Thursday, 5 June 2014

Despair must not be allowed to win

Brave New World (The Star)
28 May 2014

The extreme right have to be countered with sober reasoning, without dismissing the concerns that they raise.


LIVING in, and caring about, this country can lead to a certain myopic viewpoint. Every day one is bombarded with news reports that indicate that this nation is heading towards disaster. Bigotry and small-mindedness appear to be the ruling ethos of the day.
Just how far this is true is unclear. The press have to bear some of the blame in this uncertainty because so much space is given to the divisive and the chauvinistic that it appears that they are the ones setting the national agenda.
Yet, is this the truth? It is hard to say because not enough real journalism is done.
Simple things, like the reporting of numbers at gatherings and protests, would give the general public a better idea as to whether this current gutter thinking in the country is reflective of the nation as a whole or whether it is merely the work of a relatively small group of idiots.
Be that as it may, things look bleak and being as immersed in Malaysiana as one is, then it is an understandable reaction to feel utterly blue. It is as though one is swimming in sewage when the rest of the world is drifting in clear blue waters.
But this is not the case at all. For anyone with a semblance of concern for principles of democracy and humanism, this is a generally bleak period all over the world.
Just north of us, the military has undone the progress that Thailand has been making towards being a truly democratic nation. In a few short days, years of development in the political arena of the nation has been inexorably pushed back.
In Egypt, the same story of a military, used to determining the fate of the nation, destroying the democratic progress also make for depressing reading. Add to that the unthinkable sentencing to death of scores of people in a legal process so ludicrous that to call it a kangaroo court would be an insult not just to kangaroos but to marsupials as a whole; the only logical feeling would be revulsion.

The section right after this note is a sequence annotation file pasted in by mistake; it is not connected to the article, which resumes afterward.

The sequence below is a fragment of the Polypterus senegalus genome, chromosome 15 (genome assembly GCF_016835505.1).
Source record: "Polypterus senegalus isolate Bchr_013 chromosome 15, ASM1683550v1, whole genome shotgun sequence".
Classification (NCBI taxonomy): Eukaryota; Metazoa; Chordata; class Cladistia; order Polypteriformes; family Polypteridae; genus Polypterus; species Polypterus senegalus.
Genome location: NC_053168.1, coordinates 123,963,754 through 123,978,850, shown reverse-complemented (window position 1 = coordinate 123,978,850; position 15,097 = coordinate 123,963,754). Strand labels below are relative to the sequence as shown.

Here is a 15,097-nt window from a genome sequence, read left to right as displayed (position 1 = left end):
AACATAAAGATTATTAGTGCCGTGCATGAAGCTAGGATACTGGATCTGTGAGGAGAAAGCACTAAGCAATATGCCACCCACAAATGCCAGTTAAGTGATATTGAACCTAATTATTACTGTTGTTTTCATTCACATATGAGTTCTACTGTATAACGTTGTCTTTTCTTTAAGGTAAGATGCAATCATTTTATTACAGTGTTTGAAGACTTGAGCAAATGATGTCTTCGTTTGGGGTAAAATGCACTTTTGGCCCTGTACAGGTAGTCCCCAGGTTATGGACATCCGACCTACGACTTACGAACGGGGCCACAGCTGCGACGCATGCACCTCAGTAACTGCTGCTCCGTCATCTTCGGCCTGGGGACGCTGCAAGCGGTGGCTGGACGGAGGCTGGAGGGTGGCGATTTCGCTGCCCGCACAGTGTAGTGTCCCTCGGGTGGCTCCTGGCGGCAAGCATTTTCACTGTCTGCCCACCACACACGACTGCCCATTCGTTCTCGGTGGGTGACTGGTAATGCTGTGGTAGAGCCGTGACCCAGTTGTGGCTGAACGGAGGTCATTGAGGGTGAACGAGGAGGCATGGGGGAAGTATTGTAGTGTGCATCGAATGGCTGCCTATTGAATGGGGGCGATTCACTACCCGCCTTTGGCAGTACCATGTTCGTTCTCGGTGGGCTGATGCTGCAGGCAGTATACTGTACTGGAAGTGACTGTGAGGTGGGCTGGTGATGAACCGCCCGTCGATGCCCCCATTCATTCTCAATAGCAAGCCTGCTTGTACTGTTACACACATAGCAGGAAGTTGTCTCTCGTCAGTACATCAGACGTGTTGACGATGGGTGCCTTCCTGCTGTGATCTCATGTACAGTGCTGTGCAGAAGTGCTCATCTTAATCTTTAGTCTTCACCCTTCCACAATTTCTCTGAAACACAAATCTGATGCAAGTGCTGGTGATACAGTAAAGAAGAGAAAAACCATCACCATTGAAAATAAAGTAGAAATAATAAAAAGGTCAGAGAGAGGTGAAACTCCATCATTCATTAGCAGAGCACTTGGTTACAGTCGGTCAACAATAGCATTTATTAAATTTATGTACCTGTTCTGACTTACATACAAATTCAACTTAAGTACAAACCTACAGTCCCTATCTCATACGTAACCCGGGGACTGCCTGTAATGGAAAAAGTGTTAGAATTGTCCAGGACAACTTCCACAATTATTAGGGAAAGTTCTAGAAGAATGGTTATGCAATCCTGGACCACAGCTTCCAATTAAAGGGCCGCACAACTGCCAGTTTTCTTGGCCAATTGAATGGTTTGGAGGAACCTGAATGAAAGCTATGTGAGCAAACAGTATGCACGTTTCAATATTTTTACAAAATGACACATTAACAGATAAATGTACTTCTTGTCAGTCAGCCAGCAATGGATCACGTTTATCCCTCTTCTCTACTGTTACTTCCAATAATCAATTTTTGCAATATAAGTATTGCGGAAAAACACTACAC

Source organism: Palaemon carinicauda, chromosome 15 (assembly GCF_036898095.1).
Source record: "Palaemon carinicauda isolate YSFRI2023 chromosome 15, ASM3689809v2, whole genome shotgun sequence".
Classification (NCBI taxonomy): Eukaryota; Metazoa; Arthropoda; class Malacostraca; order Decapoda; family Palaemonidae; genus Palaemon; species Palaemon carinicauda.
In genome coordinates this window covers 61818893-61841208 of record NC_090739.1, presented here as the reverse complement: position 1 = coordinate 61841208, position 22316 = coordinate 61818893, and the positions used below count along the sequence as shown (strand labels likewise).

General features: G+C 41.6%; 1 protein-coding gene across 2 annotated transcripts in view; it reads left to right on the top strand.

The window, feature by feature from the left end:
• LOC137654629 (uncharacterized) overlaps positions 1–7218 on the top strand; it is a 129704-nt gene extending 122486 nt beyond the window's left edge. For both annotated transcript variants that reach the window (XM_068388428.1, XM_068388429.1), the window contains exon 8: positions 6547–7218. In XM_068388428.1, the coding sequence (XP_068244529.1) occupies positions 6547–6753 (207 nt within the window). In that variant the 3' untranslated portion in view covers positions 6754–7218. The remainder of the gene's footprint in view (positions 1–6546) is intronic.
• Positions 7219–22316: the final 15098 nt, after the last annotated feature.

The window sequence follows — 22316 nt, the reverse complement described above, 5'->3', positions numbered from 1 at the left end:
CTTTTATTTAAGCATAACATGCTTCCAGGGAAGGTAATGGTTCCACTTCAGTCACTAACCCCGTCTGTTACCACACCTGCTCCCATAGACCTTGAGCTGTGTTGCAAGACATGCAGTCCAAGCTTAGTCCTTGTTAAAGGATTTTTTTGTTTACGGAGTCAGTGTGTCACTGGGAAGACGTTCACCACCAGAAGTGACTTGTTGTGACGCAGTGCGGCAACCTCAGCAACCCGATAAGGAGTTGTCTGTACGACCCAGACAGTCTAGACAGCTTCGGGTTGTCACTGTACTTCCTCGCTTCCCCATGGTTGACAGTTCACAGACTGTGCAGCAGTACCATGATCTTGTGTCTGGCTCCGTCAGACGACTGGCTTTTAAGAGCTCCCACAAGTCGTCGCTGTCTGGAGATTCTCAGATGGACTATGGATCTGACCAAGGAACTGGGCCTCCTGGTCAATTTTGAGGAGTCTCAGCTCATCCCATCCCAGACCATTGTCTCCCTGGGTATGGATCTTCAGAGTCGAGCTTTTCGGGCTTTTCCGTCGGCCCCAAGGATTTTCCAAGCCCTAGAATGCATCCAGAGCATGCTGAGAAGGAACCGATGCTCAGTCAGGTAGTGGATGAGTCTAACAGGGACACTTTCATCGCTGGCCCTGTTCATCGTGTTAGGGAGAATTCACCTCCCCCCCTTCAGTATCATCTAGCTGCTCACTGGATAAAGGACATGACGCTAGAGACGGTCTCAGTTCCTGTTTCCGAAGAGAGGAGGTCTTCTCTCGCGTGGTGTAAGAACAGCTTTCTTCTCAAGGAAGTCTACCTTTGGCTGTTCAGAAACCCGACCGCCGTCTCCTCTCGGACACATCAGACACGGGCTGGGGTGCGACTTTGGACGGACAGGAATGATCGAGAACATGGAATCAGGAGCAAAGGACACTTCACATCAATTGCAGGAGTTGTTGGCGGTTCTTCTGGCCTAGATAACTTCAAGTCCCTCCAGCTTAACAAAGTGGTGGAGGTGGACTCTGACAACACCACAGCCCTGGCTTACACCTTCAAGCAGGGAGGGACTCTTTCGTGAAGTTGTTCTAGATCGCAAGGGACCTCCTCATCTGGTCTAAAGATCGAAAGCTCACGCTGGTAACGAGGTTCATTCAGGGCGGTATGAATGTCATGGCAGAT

The Indian election has seen the rise of a man with a past so dubious that it makes one wonder how this could have happened. Although cleared of any direct (but without any mention of indirect) responsibility of the massacre in the state of Gujarat in 2002 when he was governor, the stigma remains.
It would appear that this stain is no block to success. The people of India have chosen to ignore this blot in their history and they went ahead and chose Narendra Modi as prime minister in huge numbers, ostensibly because he can lift them out of their current economic stupor.
Europe too is not spared this rise of the extreme right wing. So-called Eurosceptic parties such as the UK Independence Party (UKIP) in Britain and the French National Front have won big in the European Parliament elections.
Although they wave the flag of sovereignty and they make opposing European interference in domestic affairs (particularly immigration) their primary platform, this does not hide the fact that these parties have some loathsome ideologies which can only be deemed as racist.
What with all this going on, is the world then poised on the precipice of fascism and hatred? I do not know.
What I do know is that despair must not be allowed to triumph. In Thailand, it is hoped that having tasted democracy the people will not stand for military rule for long.
And the situation in Egypt must also be taken in context. Considering that country has never had an elected leader before Mohamed Morsi, their democracy is practically foetal. If one is to consider the “Arab Spring” as a process and not as an event, only time can tell if they can restart the process of democratisation following this drawback.
India has a strong tradition in upholding the rule of law and their judiciary is at the forefront of this effort. The existence of separation of powers and checks and balances would, it is hoped, hold back any gross abuse of power in the world’s largest democracy.
The ample democratic spaces in Europe too mean that it is imperative for those who find UKIP and the French National Front repulsive to intelligently and convincingly confront the extreme right. The extreme right work by pandering to negative perceptions and knee-jerk reactionarism.
This has to be countered with sober reasoning which deals with those perceptions, not just factually but in a way which confronts them without sneeringly (as the left was prone to doing) dismissing the concerns that they raise.
As for us, if we truly care about the direction of our country, there really is no choice. The discordant and shrill voices of thuggery and hatred must be met head on; to do nothing is not an option.

No comments: